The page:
Reporting from Argentina
Our reporter travels to Argentina's north-western province of Mendoza to see and sample the bumper grape harvest. It is a rare success story in a country in unprecedented crisis.
The vineyards may be a rare success story
It has been a terrible year for Argentina.
There's been a run on the banks, violence on the streets and a drastic devaluation of the peso.
Half the population is now unemployed or under-employed and children go hungry.
There is so little faith in politicians that five presidents came and went in two weeks.
Recovery just might be found in the province of Mendoza, beneath the snow-capped Andes, 1000 kilometres from Buenos Aires.
Jose Alberto Zuccardi, of Italian descent, stocky and affable, is managing director of the wine business started by his father 50 years ago.
Today the Zuccardi company is one of the larger family owned wineries in Argentina, with a workforce of 430, producing 10 million bottles a year.
He exports 60% of his wine.
In recent times exporting has been tough because the peso was artificially pegged, one to one, to the $US, making Argentine products expensive on world markets.
With the dollar peg being abandoned this year, it meant the peso fell to almost a quarter of its old value.
This devaluation makes it easier for Jose Alberto to sell his wine but has not been so kind to his workers.
The price of basic food items has rocketed 55% in less than a year.
It's difficult to believe that in Mendoza, as elsewhere in Argentina, there are thousands of children who don't have enough to eat.
Veronica Carlen is a middle class mother with a young family living in Mendoza.
When she heard that children, not far from her comfortable suburban home, were arriving hungry to school, she wanted to help.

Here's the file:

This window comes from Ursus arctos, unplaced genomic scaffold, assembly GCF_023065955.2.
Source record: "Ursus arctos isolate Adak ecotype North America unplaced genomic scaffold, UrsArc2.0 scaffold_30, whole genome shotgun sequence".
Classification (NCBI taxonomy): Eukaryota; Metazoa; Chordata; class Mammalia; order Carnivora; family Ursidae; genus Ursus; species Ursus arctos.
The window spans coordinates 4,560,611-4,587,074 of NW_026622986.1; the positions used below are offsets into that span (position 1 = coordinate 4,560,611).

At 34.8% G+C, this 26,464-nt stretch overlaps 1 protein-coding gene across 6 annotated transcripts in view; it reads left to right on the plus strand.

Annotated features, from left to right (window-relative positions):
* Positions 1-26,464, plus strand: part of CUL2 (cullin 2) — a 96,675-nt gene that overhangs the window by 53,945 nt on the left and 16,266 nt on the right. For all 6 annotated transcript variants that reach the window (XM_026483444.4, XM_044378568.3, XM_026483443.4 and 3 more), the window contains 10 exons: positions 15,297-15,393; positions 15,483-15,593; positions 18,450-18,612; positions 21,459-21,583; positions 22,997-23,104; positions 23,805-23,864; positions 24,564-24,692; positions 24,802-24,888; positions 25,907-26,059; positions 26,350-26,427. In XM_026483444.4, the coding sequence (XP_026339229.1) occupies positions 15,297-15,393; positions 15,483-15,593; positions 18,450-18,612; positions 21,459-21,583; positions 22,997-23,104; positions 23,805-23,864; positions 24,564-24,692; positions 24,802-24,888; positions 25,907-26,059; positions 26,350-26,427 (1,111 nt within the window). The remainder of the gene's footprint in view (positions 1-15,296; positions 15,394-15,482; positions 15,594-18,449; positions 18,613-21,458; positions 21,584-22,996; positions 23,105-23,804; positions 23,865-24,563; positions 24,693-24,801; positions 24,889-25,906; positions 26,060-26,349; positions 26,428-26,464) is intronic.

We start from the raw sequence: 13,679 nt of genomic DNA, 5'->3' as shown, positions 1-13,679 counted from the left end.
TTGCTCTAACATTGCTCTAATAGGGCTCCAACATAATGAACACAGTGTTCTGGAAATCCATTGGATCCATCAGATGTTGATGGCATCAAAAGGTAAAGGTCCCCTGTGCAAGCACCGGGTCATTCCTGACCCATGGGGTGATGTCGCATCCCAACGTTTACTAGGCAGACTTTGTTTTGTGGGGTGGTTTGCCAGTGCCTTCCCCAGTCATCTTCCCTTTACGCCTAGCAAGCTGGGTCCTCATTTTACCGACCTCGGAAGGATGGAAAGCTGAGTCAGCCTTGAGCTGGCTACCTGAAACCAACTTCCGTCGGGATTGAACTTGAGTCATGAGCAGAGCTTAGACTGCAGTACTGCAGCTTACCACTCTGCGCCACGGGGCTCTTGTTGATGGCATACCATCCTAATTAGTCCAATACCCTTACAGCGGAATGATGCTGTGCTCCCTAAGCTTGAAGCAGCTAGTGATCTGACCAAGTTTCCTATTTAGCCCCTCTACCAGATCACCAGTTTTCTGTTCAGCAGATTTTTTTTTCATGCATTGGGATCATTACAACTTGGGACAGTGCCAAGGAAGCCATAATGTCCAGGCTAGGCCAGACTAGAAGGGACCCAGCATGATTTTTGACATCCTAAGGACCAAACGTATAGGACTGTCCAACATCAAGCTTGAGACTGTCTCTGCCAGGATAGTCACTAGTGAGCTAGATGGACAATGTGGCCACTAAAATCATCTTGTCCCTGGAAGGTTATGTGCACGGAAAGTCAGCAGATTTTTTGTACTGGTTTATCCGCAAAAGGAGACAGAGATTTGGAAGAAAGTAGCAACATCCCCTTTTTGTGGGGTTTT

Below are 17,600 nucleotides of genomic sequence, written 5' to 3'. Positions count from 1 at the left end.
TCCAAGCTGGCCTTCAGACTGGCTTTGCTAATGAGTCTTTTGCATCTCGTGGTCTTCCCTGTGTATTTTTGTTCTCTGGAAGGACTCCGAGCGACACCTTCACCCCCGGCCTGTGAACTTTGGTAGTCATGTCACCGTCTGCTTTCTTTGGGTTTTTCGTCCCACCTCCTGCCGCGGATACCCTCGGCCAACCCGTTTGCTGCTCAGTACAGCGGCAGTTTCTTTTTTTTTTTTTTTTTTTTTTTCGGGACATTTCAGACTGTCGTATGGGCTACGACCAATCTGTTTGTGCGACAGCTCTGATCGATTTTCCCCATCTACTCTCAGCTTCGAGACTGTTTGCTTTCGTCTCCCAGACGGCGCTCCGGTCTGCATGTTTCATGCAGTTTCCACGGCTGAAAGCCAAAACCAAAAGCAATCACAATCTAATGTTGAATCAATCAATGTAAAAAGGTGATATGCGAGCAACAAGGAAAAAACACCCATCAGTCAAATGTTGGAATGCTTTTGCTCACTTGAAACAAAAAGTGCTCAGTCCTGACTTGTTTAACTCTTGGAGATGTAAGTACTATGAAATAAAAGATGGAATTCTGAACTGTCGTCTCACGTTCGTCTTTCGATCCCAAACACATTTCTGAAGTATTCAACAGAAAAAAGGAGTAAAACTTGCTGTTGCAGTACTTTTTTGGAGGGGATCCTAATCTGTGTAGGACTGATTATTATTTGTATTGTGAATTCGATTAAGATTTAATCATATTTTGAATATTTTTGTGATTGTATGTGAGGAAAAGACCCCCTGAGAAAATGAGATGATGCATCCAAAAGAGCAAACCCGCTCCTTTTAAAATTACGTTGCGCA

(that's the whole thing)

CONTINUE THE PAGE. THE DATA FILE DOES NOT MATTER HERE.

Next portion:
Quite by chance she met Raquel Blanes.
Raquel had been running a soup kitchen out of her own home.
She started on a small scale but soon four hundred children a day were arriving on her doorstep.
All the food is privately donated.
Twice a week, on Tuesdays and Thursdays, Veronica lends a hand, cooking porridge and rice in great vats and driving it over to Raquel's house. I went with her.
Like Veronica, Raquel is in her mid-30s and she too has young children.
But there the likeness ends.
Her home and its surroundings tell of very different circumstances.
Raquel's husband earns just about enough to keep the family.
Yet, from her small kitchen and front room Raquel has been feeding all these kids.
It has been a great strain on her marriage; and Veronica warned me before our visit that Raquel was at the end of her tether.
After the last child had been fed, Raquel announced that this was indeed the last day of distributing food from her house.
Somehow, the women are determined to continue but it must be from different premises.
In Argentina today, everyone has to live with declining expectations.
Crossing Continents: Argentina's future hope
Thursday 7 November 2002 on BBC Radio 4 at 1100 GMT
The programme is repeated 11 November 2002 on BBC Radio 4 at 2030 GMT
Correspondent: Julian Pettifer
Producer: Tim Mansel
Editor: Maria Balinska